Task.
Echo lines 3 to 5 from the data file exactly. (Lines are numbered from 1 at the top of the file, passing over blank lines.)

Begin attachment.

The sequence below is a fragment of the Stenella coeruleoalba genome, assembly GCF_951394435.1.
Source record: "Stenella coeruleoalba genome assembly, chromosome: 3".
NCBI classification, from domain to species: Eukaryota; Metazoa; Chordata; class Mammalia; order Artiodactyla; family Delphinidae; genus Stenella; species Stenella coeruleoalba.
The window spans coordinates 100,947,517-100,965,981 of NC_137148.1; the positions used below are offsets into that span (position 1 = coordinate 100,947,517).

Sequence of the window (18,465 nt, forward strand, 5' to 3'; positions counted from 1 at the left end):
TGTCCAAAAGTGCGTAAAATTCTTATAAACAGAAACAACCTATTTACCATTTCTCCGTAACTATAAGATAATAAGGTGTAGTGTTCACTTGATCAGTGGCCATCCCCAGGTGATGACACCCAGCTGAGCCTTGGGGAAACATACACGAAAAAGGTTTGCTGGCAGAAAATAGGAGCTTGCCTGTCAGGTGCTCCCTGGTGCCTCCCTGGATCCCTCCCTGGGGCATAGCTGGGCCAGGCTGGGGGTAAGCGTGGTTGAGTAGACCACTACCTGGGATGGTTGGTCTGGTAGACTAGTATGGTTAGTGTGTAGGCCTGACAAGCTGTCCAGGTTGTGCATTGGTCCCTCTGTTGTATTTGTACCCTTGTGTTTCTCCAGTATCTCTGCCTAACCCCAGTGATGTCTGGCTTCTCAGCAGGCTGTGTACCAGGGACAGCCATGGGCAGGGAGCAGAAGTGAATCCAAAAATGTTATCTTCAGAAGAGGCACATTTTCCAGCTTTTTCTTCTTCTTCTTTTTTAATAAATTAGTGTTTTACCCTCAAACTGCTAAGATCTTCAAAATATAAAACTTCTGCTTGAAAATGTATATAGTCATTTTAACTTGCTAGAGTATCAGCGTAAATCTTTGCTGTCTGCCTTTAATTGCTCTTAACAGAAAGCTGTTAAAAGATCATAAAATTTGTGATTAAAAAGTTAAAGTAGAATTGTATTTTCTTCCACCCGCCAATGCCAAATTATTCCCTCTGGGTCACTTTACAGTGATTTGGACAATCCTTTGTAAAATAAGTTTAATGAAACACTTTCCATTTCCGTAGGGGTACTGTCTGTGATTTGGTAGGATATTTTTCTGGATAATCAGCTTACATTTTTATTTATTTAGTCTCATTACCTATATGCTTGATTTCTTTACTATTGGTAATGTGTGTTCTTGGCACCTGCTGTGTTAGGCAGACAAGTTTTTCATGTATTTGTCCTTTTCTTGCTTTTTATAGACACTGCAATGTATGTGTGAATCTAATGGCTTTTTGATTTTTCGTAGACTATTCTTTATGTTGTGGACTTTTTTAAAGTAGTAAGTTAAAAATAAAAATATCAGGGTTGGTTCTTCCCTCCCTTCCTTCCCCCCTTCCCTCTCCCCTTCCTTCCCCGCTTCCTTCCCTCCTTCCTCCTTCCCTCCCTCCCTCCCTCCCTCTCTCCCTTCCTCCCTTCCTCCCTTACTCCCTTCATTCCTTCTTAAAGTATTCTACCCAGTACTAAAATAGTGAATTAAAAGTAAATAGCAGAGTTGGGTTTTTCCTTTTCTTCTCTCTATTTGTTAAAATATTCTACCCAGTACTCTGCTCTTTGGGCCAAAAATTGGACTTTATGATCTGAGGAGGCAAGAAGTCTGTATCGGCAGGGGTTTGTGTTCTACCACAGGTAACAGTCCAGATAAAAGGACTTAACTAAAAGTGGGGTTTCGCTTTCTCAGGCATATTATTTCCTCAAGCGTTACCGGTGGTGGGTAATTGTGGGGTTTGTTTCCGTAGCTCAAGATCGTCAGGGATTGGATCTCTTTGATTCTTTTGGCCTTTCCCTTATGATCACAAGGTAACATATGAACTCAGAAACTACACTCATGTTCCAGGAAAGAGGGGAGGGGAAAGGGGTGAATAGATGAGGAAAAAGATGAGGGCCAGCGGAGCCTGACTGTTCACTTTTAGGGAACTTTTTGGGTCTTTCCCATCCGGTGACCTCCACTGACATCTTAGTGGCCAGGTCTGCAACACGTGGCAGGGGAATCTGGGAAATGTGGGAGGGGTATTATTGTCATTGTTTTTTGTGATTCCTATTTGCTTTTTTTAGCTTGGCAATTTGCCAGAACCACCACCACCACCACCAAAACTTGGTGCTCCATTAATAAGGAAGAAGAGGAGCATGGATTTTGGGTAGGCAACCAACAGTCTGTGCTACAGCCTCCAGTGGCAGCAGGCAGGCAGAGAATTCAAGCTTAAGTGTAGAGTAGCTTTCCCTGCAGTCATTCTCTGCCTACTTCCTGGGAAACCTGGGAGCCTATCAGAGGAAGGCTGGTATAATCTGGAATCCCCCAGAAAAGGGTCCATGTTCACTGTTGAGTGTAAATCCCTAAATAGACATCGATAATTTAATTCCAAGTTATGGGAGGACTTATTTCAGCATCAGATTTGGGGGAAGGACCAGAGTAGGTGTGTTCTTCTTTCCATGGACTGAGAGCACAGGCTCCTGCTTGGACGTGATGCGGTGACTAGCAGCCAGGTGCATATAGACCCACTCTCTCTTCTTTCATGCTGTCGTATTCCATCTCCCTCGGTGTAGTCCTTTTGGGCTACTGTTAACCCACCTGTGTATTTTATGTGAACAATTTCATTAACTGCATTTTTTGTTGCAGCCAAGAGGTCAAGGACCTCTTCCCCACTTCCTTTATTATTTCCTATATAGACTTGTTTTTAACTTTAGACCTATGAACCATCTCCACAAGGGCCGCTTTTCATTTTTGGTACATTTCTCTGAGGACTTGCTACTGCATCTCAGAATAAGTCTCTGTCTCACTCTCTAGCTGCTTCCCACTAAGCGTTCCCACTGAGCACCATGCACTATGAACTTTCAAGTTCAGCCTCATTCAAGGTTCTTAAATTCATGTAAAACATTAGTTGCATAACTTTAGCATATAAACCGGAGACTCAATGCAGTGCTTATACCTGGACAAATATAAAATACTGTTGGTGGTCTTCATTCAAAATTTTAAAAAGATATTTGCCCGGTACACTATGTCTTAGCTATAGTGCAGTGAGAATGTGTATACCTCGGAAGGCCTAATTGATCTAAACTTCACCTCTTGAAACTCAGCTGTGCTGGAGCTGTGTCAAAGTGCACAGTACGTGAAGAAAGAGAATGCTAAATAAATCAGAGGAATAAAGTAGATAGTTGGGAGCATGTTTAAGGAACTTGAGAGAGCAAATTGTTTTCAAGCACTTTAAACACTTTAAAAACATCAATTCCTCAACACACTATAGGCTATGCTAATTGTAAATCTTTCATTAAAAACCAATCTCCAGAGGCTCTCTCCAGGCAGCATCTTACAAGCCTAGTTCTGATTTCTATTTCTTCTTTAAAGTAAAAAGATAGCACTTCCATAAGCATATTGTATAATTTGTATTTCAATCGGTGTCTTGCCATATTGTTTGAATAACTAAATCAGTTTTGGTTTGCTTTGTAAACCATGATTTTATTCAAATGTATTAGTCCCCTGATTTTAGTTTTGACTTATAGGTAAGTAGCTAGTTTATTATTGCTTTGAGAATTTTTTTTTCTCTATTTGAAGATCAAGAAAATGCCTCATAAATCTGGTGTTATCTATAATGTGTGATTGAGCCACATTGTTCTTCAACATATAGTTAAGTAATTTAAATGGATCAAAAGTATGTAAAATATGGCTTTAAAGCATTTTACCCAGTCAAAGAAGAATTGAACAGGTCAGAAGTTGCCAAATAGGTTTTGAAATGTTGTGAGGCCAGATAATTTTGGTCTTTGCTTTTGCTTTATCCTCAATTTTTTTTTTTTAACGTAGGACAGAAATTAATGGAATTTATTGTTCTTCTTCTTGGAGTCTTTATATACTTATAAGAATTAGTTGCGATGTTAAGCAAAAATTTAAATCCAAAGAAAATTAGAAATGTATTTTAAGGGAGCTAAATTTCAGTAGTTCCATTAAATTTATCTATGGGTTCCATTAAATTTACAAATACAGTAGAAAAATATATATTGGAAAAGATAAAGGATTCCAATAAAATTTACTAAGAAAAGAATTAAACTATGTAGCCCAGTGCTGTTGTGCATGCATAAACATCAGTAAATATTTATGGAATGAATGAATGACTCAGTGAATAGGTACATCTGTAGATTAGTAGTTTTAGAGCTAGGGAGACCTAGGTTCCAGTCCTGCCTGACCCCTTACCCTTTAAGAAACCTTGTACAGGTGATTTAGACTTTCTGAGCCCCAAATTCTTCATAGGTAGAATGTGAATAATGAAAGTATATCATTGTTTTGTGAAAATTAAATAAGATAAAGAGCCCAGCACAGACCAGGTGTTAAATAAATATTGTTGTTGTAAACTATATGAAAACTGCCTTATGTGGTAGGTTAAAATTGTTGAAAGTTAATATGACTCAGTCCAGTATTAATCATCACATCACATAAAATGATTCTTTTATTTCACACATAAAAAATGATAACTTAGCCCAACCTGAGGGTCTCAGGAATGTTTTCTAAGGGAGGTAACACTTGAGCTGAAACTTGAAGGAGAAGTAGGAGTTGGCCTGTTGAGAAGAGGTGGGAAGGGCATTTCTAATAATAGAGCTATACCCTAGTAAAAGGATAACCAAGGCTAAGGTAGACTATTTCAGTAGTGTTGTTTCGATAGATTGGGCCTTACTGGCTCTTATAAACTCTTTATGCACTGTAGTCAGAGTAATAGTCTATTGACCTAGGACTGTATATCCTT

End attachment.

NCBI classification, from domain to species: Eukaryota; Metazoa; Chordata; class Mammalia; order Artiodactyla; family Delphinidae; genus Stenella; species Stenella coeruleoalba.
The window spans coordinates 100,947,517-100,965,981 of NC_137148.1; the positions used below are offsets into that span (position 1 = coordinate 100,947,517).

Sequence of the window (18,465 nt, forward strand, 5' to 3'; positions counted from 1 at the left end):